Last time the Underwater World was a major thing was at least a decade ago. With a bigger and newer competitor just a short ride away, the Underwater World seems to be living on borrowed time.

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Exactly. We haven’t really heard any new stuff going on in there since apart from the bad press about their substandard facilities.

"Poor water quality, run-down infrastructure, extended contact with humans – these were the main criticisms two visiting…

Posted by Sea Shepherd Singapore on Saturday, November 1, 2014

Unless it finds a whole new way to market and make itself stand out, now might just be the time for the golden handshake.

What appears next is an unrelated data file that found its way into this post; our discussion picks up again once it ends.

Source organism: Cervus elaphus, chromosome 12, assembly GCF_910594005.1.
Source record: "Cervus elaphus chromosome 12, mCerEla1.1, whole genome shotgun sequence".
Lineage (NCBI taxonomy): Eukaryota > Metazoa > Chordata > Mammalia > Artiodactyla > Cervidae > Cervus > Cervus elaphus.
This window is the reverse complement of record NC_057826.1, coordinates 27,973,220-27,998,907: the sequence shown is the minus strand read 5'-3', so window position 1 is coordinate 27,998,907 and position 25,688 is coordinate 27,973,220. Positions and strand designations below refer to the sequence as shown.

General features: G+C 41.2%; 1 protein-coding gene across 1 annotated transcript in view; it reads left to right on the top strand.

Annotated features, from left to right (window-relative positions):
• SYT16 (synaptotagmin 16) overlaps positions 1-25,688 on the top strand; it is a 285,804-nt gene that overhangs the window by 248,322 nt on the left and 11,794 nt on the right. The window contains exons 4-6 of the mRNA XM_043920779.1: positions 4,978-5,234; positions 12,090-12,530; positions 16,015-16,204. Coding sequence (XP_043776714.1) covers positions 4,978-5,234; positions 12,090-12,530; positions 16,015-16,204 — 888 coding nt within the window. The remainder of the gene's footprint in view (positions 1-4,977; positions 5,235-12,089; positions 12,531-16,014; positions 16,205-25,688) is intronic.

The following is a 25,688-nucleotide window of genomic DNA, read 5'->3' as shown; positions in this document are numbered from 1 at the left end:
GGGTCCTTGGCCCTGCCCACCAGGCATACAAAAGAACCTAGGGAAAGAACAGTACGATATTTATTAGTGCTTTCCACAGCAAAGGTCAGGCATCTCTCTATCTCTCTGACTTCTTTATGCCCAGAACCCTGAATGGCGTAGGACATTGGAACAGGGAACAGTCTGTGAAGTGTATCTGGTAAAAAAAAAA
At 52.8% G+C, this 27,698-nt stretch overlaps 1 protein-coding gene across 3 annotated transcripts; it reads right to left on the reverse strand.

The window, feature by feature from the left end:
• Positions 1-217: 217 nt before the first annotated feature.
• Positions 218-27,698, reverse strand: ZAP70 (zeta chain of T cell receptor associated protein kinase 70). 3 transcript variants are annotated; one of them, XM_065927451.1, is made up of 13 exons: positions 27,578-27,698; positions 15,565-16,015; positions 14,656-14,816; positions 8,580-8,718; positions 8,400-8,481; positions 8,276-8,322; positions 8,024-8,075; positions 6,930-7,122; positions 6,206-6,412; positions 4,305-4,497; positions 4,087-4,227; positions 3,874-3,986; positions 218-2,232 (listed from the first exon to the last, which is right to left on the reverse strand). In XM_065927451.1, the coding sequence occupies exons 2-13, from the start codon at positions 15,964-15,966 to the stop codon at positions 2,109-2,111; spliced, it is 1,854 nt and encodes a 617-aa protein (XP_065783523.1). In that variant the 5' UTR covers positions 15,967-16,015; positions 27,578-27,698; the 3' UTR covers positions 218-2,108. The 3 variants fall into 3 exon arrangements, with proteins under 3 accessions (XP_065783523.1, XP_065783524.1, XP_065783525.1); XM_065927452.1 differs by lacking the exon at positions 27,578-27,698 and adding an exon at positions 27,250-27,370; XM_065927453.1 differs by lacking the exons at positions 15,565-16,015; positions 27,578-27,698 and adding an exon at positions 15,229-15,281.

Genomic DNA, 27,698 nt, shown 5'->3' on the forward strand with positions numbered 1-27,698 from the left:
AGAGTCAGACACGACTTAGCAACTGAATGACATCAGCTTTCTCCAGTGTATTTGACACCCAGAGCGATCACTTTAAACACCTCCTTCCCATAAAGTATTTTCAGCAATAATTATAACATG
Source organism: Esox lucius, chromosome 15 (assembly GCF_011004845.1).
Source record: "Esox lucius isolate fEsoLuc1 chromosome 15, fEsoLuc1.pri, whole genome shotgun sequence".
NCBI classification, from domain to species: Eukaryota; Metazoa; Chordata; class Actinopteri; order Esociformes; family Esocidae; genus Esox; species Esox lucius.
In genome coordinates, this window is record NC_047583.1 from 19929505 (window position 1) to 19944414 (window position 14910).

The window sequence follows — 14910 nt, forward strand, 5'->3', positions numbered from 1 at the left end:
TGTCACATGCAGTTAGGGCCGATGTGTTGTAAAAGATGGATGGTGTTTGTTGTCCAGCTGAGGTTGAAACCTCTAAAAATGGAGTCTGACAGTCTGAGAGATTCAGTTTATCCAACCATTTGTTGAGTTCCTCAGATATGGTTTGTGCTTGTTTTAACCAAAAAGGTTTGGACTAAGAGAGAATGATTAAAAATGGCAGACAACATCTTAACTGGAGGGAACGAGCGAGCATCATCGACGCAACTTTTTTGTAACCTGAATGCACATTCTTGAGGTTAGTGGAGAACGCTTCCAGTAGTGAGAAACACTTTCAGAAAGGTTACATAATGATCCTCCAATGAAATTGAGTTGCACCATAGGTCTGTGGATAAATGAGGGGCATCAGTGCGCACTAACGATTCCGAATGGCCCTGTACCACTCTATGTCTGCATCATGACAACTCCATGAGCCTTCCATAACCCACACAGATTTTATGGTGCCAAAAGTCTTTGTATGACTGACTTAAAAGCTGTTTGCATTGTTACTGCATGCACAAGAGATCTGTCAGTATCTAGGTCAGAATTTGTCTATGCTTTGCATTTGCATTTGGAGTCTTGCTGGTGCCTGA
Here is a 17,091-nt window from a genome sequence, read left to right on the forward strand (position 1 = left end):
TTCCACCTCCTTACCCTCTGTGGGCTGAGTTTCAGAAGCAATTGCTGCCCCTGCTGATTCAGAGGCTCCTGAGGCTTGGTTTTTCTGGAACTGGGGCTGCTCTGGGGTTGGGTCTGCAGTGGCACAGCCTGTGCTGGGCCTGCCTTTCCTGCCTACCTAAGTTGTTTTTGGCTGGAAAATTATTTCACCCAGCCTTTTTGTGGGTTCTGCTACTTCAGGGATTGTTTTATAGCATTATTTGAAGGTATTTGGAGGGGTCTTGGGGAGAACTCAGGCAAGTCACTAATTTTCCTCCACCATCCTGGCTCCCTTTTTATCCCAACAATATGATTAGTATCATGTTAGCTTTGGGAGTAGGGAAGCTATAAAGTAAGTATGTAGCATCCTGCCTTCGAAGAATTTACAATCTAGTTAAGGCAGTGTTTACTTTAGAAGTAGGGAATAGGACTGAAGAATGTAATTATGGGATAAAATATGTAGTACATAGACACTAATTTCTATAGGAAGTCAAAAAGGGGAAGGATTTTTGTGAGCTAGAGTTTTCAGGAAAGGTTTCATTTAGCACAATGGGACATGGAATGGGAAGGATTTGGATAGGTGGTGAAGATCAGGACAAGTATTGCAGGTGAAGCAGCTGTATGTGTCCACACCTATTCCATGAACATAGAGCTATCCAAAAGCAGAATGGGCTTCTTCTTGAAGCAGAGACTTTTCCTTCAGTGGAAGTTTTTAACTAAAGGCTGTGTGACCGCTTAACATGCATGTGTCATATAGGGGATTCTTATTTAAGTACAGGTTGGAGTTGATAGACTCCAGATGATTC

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PS: the underwater travelator is still really cool though.

10. HDB Gallery

You probably haven’t even heard of this place. And really, its for the better. Trust me.

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Tucked in the basement of the HDB Hub in Toa Payoh, the HDB Gallery brings visitors on a journey through time, from the days of pre-independence, to an artist’s impression of an apartment of the future. You know, the ones where everything from the lights to the fridge is connected to a mobile device. Basically the same thing as every other future apartment depicted in the movies.

The whole gallery just reeks of propaganda and how great the entire HDB program is. Yes, we know it’s fantastic. Yes, I’m grateful for the fact that I have a roof over my head. But the content is perfunctory, and CGI content, even worse.

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Just stick to building houses, HDB.


Featured Image via Kristina D. C. Hoeppner
References via Singapore Flyer, Singapore Tourism Board